The red potato is a great sweet potato substitute if you bake it, as it doesn’t do well fried or roasted. The red potato’s earthy aroma and flavor are present, though the consistency is quite different. The red potato contains more water than the sweet potato, which makes it stick and lose its consistency when fried or roasted.
The red potato isn’t as dense as the sweet potato and is considerably less sweet. However, what makes the red potato an excellent sweet potato substitute is its creamy and juicy consistency; when baked, it resembles the sweet potato to a great extent.
This may come as a surprise, but the carrot and the sweet potato share many similarities. The most obvious common feature is the color, though the carrot has a brighter shade of orange than the sweet potato. Another similarity they share is the earthiness, which is intensely expressed in both.
Furthermore, like the sweet potato, the carrot is also considerably sweet with similar density and consistency as the sweet potato. You can cook the carrot just as you would cook the sweet potato. It does well fried, baked, and roasted, so wherever you’d use the sweet potato, you can use the carrot too.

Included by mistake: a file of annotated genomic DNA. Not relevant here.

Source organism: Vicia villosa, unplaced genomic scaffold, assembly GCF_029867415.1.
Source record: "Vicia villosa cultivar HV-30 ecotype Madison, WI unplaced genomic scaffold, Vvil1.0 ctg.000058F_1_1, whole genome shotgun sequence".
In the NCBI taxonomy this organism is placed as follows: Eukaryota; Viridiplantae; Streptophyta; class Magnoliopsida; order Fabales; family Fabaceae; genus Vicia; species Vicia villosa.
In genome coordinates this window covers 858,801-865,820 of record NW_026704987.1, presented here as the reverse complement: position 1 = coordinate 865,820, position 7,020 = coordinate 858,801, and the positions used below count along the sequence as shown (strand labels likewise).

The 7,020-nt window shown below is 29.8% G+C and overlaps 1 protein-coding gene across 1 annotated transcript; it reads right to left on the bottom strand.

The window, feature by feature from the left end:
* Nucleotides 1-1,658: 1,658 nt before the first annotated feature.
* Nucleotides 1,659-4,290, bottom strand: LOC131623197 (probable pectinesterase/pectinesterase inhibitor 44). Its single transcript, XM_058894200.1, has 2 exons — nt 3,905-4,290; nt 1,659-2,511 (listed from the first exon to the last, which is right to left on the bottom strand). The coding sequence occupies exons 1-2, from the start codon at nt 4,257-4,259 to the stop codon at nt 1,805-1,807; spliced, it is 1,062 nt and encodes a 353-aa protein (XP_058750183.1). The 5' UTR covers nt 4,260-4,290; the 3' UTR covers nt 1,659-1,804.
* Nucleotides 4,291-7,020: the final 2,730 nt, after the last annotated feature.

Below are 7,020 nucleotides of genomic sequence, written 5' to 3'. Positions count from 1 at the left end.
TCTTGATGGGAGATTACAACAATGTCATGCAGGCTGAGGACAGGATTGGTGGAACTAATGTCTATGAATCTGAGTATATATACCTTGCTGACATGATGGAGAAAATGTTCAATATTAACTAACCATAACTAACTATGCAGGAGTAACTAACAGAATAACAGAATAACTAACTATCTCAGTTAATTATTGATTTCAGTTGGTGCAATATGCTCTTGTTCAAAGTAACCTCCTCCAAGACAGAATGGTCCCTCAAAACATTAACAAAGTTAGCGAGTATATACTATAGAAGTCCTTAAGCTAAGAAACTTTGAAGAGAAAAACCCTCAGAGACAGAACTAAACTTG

Although not very similar in taste, sharing some commonalities in texture and consistency, the celery root made it to this list because it combines very well with the food you’d combine your sweet potato with. The celery root has a distinctive smell and flavor that makes us think instantly of soup, but it gets a different dimension when baked, roasted, and seasoned.
The celery has the earthy bitterness typical for this plant, but it isn’t sweet like the sweet potato. However, when baked or roasted, it has the creaminess of the sweet potato, intertwined with the distinct celery strings. In addition to being a suitable sweet potato substitute for taste and consistency, celery is also a very healthy option.